and rich with braids, the girls moves
Ihe.vi ly bcy hr rself, going round andl
roucnd, anud never callowing her partneir
t, tuceh her hand. The pipe goes
droccicg ouc for hours in the sad key
:cnd mieascure ; and the price of merit
in this "ciroling," as the dance is call
ed1, is given, by spectators to the lassie
who, ini all thcat summner revelry, has
inever 1 eenI cIpcken and never smiled."
IhngsC Hanildred Years Ago.
Narriages a hundred years ago dif.
fered im nmy respects .from those
celebrated at tihis time. It is inter.
o ting to read over th record of some
of thboso 0en isions. Heore is- an aos
couint of a maerriano celebrated in
liagland in June, 1760, by which Miss
FEleancr S9ho'en, "Sn aigreeable yourig
gentlew,,nian," beame Mrs. Wan.
Docblhin, t~he groom hbeing "a consid
erall fcrmcer cof Gireat Fiossum,"~ near
Rtothi 'c.-y,.in the cm-ty of Crtmber.
Ican-l. Otf the -uter~c aiment given on
his occain wu. uco told that it was
"ver y gralnd, theie being no less than
I 30 quaccrte rs of lanmb,. quarterm
veal, !!) piuarters mutton, and a great
qgnnly hoof, 12 hncms. with a it
ble number of chickens, &e., which
wa concluded with $ h lf-ankers of
\runds made- into- mmnch : 12 dozen
of tider, a great snany gallons o
wine'"and 90 bushels of malt, jnadf
into beer. The company consisted ol
550. ladies and gentlemeo,- a bo con.
oluded with the busto of 25 fiddlerf
and pipers, and the whole was con.
dueted with the utmost order and
Curlositles of Life.
Lay your finger ov your pulse, and
know that every stroke some imnuoral
passes to his Maker; some fellow
being arosses the river of death ; and
if we think of it, we may well wonder
that it should be so long before our
Half of all who live die before sov.
Ooly one person in ten thousand
lives to be a hundied years old, and
but one in a hundred reaches sixty.
The married live longer than sin
If you take a thousand persons wh,
have reached seventy years, they are
Clergymen, orators, and public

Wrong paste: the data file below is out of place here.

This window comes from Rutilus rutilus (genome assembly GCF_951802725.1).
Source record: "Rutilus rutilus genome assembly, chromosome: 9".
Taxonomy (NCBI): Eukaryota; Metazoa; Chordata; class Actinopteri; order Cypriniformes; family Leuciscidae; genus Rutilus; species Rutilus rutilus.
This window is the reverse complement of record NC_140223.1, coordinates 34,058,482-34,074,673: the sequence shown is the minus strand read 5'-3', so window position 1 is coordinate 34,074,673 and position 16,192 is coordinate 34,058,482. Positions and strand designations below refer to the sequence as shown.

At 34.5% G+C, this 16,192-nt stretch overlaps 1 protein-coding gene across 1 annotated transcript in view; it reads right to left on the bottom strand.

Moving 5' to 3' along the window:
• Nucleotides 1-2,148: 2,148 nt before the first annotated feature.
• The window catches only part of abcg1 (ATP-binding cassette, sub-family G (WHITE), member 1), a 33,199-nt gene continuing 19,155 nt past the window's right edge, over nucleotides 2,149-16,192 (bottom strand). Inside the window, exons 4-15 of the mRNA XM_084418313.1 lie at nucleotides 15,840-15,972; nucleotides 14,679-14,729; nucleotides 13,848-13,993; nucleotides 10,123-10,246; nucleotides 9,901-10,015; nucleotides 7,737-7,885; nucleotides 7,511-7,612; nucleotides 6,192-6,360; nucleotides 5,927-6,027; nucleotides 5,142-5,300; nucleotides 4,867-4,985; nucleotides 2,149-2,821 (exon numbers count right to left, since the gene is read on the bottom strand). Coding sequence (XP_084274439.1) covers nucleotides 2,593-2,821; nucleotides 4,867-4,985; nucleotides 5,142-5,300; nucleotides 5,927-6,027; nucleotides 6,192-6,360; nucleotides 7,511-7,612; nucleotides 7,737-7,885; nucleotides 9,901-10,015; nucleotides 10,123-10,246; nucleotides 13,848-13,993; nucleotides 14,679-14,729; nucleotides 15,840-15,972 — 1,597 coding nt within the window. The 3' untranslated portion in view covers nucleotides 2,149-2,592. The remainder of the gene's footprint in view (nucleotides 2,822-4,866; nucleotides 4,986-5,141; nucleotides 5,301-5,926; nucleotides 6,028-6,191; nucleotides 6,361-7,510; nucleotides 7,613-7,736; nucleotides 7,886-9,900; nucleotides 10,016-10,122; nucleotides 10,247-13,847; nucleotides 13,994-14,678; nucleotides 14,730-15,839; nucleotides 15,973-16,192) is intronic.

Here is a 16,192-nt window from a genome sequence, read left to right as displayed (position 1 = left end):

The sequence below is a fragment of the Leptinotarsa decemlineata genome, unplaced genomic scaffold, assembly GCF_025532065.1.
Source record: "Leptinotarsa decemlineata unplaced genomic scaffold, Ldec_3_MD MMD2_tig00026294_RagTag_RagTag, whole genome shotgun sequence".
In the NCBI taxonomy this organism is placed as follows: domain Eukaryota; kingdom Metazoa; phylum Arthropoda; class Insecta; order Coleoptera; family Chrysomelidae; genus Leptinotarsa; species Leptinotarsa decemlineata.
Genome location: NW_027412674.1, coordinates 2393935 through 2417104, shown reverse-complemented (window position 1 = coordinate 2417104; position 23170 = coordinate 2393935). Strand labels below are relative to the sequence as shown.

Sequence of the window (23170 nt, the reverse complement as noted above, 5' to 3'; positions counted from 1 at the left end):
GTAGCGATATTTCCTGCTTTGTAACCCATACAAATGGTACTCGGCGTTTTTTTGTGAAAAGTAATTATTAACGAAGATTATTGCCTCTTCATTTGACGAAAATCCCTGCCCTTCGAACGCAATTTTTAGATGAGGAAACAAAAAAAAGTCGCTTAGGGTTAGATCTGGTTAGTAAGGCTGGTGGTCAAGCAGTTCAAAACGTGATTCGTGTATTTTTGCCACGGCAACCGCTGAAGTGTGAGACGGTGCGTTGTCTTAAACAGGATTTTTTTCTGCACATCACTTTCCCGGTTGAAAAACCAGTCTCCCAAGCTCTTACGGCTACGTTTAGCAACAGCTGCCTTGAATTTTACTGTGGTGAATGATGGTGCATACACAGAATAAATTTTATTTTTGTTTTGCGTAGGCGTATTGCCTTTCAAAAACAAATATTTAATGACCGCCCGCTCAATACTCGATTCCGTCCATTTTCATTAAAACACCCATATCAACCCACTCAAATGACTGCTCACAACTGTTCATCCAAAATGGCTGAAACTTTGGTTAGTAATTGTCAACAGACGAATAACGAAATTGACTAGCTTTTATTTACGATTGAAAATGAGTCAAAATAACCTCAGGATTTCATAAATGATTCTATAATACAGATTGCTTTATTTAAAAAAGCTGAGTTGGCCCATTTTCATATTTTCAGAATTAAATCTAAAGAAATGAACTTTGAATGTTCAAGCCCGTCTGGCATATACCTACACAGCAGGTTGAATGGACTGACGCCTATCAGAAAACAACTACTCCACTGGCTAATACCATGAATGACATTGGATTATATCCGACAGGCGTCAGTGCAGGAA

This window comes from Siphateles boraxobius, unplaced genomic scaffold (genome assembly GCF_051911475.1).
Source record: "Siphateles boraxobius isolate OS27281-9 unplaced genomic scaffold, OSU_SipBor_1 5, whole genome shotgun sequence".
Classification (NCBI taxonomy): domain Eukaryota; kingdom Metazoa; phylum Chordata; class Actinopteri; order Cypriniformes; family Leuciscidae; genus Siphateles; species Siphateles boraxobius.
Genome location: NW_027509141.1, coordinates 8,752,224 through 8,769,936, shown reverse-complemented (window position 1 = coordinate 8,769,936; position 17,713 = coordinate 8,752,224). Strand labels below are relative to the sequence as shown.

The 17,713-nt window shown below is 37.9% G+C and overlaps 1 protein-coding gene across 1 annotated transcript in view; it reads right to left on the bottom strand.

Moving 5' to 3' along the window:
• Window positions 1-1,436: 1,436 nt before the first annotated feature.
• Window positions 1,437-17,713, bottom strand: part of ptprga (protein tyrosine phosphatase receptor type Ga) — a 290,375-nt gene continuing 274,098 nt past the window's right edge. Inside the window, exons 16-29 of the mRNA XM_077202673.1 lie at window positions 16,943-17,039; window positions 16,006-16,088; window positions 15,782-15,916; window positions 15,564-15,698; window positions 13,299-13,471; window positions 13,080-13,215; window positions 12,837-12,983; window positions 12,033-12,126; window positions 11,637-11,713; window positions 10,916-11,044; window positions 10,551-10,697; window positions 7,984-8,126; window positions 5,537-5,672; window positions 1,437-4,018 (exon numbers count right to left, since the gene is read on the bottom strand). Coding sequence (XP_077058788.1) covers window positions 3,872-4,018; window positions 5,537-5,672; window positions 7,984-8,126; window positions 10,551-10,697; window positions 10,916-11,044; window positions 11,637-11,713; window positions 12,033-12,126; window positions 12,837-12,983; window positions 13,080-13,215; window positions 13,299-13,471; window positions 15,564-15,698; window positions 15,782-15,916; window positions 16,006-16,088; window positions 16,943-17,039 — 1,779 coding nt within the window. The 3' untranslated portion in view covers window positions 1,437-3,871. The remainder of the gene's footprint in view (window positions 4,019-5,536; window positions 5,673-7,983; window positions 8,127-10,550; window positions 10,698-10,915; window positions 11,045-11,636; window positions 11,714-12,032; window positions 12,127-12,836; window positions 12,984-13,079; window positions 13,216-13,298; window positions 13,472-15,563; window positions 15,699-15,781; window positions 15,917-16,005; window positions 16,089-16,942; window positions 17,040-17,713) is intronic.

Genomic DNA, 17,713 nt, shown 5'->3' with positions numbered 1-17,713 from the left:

speakers, 43, farmers, 40 ; workmen,
33 ; soldiers, 33 ; lawyers, 29 ; pro
fe8sors, 27 ; doctors, 24.
Theso statenments are very instruo.
tive. Farmers and workmen do not
arrive atgood old age as often as the
clergymen and others who perform no
manual labor i but this is owing to
n1eglect of the laws of health, of at'
tention to proper habits of life in eat:
ing, drinking, sleeping, dress and the
proper care of themselves when the
work is done,
Wednesday Morning, Jan. 17, 1872,
End of tihe Ku Klux Trials.
The grand "Inquisitorial" farce at
Columbia, digniaed by the name of
U. S. Circuit Court, which has been
dealing out justico, so called, to the
victims of Radical persecoution for
some considerable time past, has, we
are gratifiod to stato, at last adjourn
The trials have resulted preclsely
as we predictod, and developed a spir
it of bitternes, on thd part of the
Government and its represeritatives,
that went even be3 and our expecta
tions. We expected no ftvors fioin
Judge Bond, consequently were not
disappointed at the course he saw flt
to puraso. Nor did we lvok for the
slightest exhibition of mercy from
such 111en as Corbin and Chamberlain,
the latter named, be it remembered,
with the foul taint of fraud and cor
ruption soiling his garments.
Nor did we anticipate impartial and
Aven handed Justico ft-om a packed
jury, a jury composed of supporters of
the "aRing," and sworn to convict in
the face of every kind of evidence.
Those men simply obeyed the orders
of their politioal masters, and carried
out the instruotiona of the diabolical
Loyal Lecag .0.
(Jno other charnater in "the
dramas," we will briefl3 notice.
The course of Judge Bryan has
caused us njo little surprise, and
whether or not he aeted from eon
scient tous conxviotions, we do not pro
pose to discuss. We will say this
nruch, however, that in our hum
ble opinion, his judgment is at fault
concerning the Constitutional points
involved, chiefly as to the extent of
the authority delegated to the Presi
dent by the Constitution. Nieither,
we think, does he show a proper ap..
proec-ation of that great princi
ple L'of civIl liberty, "Habeas Cor.